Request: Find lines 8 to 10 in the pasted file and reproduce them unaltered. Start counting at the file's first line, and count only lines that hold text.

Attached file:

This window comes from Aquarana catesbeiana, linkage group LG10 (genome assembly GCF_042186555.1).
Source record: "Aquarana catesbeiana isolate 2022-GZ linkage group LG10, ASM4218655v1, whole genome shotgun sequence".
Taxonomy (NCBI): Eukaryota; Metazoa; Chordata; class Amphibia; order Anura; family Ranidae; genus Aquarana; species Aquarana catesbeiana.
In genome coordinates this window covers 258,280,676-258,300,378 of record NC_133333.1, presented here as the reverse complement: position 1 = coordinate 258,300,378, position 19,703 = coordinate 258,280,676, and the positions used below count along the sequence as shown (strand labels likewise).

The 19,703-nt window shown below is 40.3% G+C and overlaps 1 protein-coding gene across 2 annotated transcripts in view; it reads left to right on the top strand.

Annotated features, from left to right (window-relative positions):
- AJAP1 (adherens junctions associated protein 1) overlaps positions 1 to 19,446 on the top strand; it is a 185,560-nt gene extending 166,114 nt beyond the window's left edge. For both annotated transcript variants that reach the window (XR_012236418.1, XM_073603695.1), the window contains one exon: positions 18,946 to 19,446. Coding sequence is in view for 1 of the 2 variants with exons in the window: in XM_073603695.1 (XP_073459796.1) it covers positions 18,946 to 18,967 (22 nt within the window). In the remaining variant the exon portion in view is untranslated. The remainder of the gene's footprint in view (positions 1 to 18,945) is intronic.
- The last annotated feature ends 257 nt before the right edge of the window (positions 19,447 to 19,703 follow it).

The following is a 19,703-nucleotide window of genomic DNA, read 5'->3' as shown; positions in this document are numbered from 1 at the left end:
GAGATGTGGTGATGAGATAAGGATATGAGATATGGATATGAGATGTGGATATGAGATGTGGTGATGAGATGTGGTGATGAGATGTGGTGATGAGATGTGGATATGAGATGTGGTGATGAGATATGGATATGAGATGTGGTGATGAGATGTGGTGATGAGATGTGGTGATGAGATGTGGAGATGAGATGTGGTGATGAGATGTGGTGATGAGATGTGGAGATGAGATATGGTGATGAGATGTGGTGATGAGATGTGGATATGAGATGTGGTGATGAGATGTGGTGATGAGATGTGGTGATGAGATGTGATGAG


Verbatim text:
- The last annotated feature ends 257 nt before the right edge of the window (positions 19,447 to 19,703 follow it).

The following is a 19,703-nucleotide window of genomic DNA, read 5'->3' as shown; positions in this document are numbered from 1 at the left end:
GAGATGTGGTGATGAGATAAGGATATGAGATATGGATATGAGATGTGGATATGAGATGTGGTGATGAGATGTGGTGATGAGATGTGGTGATGAGATGTGGATATGAGATGTGGTGATGAGATATGGATATGAGATGTGGTGATGAGATGTGGTGATGAGATGTGGTGATGAGATGTGGAGATGAGATGTGGTGATGAGATGTGGTGATGAGATGTGGAGATGAGATATGGTGATGAGATGTGGTGATGAGATGTGGATATGAGATGTGGTGATGAGATGTGGTGATGAGATGTGGTGATGAGATGTGATGAG